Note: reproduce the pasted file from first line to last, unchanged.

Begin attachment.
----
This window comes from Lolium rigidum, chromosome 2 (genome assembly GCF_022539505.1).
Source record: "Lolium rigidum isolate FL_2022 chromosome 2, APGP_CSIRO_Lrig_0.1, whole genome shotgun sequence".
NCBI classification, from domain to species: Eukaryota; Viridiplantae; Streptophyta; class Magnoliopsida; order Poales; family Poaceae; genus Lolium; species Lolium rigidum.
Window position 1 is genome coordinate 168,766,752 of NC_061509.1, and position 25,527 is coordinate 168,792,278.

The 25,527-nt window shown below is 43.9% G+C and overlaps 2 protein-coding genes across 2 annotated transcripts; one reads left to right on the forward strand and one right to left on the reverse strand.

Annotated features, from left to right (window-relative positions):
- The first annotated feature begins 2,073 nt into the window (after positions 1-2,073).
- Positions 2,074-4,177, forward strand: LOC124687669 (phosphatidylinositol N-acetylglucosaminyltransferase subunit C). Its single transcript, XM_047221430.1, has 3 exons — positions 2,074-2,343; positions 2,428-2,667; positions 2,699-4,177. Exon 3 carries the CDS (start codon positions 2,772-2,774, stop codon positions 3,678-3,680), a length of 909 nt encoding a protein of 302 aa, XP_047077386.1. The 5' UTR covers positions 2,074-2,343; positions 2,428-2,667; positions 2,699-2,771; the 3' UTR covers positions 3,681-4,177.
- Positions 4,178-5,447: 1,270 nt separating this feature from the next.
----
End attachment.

This window comes from Lolium rigidum, chromosome 2 (genome assembly GCF_022539505.1).
Source record: "Lolium rigidum isolate FL_2022 chromosome 2, APGP_CSIRO_Lrig_0.1, whole genome shotgun sequence".
NCBI classification, from domain to species: Eukaryota; Viridiplantae; Streptophyta; class Magnoliopsida; order Poales; family Poaceae; genus Lolium; species Lolium rigidum.
Window position 1 is genome coordinate 168,766,752 of NC_061509.1, and position 25,527 is coordinate 168,792,278.

The 25,527-nt window shown below is 43.9% G+C and overlaps 2 protein-coding genes across 2 annotated transcripts; one reads left to right on the forward strand and one right to left on the reverse strand.

Annotated features, from left to right (window-relative positions):
- The first annotated feature begins 2,073 nt into the window (after positions 1-2,073).
- Positions 2,074-4,177, forward strand: LOC124687669 (phosphatidylinositol N-acetylglucosaminyltransferase subunit C). Its single transcript, XM_047221430.1, has 3 exons — positions 2,074-2,343; positions 2,428-2,667; positions 2,699-4,177. Exon 3 carries the CDS (start codon positions 2,772-2,774, stop codon positions 3,678-3,680), a length of 909 nt encoding a protein of 302 aa, XP_047077386.1. The 5' UTR covers positions 2,074-2,343; positions 2,428-2,667; positions 2,699-2,771; the 3' UTR covers positions 3,681-4,177.
- Positions 4,178-5,447: 1,270 nt separating this feature from the next.